Using App Volumes applications functionality, you can manage the entire life cycle of applications, including packaging, updating, and retiring an application. You can also customize application assignments to deliver specific versions of an application to end users.

Overview of VMware App Volumes Functionality in Horizon Cloud

The following table provides an overview of VMware App Volumes functionality in Horizon Cloud.

Functional Area Description
Deployment
  • Zero-touch deployment. Auto-provisioning of App Volumes infrastructure components, such as App Volumes Managers, App Volumes databases, and storage.
  • Leverages Microsoft Azure PostgreSQL managed service for database needs. No additional database management required.
  • Automatic provisioning of Microsoft Azure File Shares during pod setup to store and deliver apps.
Management Console
  • App Volumes console is seamlessly integrated into the Horizon Universal Console. Manage desktops and apps in the same console.
  • App Volumes Agent installation experience seamlessly integrated into the Horizon Cloud image creation workflows.
App Volumes 4 agent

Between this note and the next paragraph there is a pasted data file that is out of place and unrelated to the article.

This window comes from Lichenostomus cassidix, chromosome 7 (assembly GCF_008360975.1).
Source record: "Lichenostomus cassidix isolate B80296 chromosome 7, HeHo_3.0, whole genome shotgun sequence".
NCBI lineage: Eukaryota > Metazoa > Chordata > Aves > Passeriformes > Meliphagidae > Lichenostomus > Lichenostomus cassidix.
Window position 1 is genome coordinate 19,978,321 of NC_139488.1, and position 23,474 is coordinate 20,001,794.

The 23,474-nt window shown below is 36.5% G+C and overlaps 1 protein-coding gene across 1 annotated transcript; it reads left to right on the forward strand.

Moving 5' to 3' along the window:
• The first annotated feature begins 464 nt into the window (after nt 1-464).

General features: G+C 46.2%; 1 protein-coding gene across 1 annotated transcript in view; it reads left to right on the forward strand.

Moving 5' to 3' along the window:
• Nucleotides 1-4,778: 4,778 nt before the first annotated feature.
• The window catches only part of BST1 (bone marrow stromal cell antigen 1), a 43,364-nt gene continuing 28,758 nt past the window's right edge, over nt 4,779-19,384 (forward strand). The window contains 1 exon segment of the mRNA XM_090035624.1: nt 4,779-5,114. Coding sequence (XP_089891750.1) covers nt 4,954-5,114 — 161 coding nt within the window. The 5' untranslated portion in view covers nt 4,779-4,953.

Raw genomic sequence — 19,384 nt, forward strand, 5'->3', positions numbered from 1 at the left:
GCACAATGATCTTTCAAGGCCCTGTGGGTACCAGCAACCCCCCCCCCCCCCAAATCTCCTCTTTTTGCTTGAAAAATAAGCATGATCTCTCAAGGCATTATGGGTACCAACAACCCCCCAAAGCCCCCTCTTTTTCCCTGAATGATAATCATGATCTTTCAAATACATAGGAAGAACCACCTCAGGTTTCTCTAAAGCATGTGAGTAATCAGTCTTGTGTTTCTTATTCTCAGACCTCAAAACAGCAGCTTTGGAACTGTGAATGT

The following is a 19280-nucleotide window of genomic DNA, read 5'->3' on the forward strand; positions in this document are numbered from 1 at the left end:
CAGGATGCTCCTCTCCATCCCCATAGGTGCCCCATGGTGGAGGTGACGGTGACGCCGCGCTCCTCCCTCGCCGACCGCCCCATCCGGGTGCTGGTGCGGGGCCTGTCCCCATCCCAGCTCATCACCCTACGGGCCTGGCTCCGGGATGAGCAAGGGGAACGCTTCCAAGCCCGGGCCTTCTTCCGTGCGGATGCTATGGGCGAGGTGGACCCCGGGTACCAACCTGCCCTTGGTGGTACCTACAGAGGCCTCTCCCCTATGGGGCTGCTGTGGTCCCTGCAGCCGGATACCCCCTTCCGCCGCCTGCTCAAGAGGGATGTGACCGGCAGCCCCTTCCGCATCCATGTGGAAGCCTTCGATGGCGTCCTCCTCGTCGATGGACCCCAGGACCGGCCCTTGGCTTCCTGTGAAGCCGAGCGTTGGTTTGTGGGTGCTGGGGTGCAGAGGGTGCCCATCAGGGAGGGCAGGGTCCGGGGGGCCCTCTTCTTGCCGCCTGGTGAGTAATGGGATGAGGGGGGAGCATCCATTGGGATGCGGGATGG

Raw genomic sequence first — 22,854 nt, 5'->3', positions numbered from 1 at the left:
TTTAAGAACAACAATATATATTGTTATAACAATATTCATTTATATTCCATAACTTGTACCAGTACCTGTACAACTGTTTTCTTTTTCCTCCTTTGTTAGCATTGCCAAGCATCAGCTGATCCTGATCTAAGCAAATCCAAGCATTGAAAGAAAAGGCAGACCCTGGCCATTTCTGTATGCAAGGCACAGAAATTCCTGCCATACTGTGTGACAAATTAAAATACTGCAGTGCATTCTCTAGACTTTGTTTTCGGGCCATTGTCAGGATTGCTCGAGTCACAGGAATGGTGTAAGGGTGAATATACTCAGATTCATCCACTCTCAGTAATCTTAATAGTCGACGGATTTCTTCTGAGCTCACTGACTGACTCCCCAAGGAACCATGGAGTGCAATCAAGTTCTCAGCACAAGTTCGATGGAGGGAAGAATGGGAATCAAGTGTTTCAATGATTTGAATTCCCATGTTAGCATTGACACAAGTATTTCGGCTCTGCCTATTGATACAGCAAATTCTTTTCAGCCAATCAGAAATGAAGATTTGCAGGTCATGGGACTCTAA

Unified performance-optimized agent used both for on-premises and Microsoft Azure deployments.

Packaging
  • Supports VHD based packages that are delivered using Microsoft Azure fileshares.
  • App package creation performed natively within Horizon Cloud. No command-line tools necessary.
  • Customers can import MSIX app attach VHDs and deliver this new package format using App Volumes.
Application Lifecycle Management

Supports Simplified Application Management (SAM) capability that is already a part of App Volumes 4 on-prem. Administrators can now manage the entire life cycle of the application, including packaging, updating, and retiring.

Application Assignment
  • Administrators can customize their application assignments to deliver specific versions of an application to end users.
  • Supports multi-pod application delivery.
Hybrid Cloud Support

On-prem App Volumes customers can now import their application packages from their on-prem deployments into Horizon Cloud on Microsoft Azure. Reuse on-prem packages. No need to repackage for Microsoft Azure.

Overview of the App Volumes Application Process

Making App Volumes applications available to users is a two-step process:

Prerequisites for App Volumes Applications

Before you can add App Volumes applications into your inventory, confirm that your environment meets the following prerequisites.